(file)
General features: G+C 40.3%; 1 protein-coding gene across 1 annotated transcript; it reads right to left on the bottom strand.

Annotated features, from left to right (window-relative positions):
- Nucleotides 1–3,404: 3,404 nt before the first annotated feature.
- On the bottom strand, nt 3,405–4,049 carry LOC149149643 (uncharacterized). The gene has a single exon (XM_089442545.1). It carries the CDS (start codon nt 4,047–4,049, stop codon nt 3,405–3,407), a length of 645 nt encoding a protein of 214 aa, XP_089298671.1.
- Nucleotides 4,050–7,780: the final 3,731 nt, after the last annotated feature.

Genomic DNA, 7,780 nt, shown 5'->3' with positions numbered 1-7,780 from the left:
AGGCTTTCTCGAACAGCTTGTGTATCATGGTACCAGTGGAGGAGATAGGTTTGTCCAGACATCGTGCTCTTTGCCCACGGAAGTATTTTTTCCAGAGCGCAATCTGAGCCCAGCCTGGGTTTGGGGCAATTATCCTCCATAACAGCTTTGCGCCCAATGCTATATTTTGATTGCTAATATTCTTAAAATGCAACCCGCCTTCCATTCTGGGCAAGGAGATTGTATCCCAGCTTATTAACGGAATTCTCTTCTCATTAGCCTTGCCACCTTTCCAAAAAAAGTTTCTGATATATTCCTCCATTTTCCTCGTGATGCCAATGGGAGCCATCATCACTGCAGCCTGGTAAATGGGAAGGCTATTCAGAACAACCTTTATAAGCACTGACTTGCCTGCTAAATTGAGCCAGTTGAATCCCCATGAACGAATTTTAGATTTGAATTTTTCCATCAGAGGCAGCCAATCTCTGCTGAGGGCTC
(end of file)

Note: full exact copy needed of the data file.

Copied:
General features: G+C 40.3%; 1 protein-coding gene across 1 annotated transcript; it reads right to left on the bottom strand.

Annotated features, from left to right (window-relative positions):
- Nucleotides 1–3,404: 3,404 nt before the first annotated feature.
- On the bottom strand, nt 3,405–4,049 carry LOC149149643 (uncharacterized). The gene has a single exon (XM_089442545.1). It carries the CDS (start codon nt 4,047–4,049, stop codon nt 3,405–3,407), a length of 645 nt encoding a protein of 214 aa, XP_089298671.1.
- Nucleotides 4,050–7,780: the final 3,731 nt, after the last annotated feature.

Genomic DNA, 7,780 nt, shown 5'->3' with positions numbered 1-7,780 from the left:
AGGCTTTCTCGAACAGCTTGTGTATCATGGTACCAGTGGAGGAGATAGGTTTGTCCAGACATCGTGCTCTTTGCCCACGGAAGTATTTTTTCCAGAGCGCAATCTGAGCCCAGCCTGGGTTTGGGGCAATTATCCTCCATAACAGCTTTGCGCCCAATGCTATATTTTGATTGCTAATATTCTTAAAATGCAACCCGCCTTCCATTCTGGGCAAGGAGATTGTATCCCAGCTTATTAACGGAATTCTCTTCTCATTAGCCTTGCCACCTTTCCAAAAAAAGTTTCTGATATATTCCTCCATTTTCCTCGTGATGCCAATGGGAGCCATCATCACTGCAGCCTGGTAAATGGGAAGGCTATTCAGAACAACCTTTATAAGCACTGACTTGCCTGCTAAATTGAGCCAGTTGAATCCCCATGAACGAATTTTAGATTTGAATTTTTCCATCAGAGGCAGCCAATCTCTGCTGAGGGCTC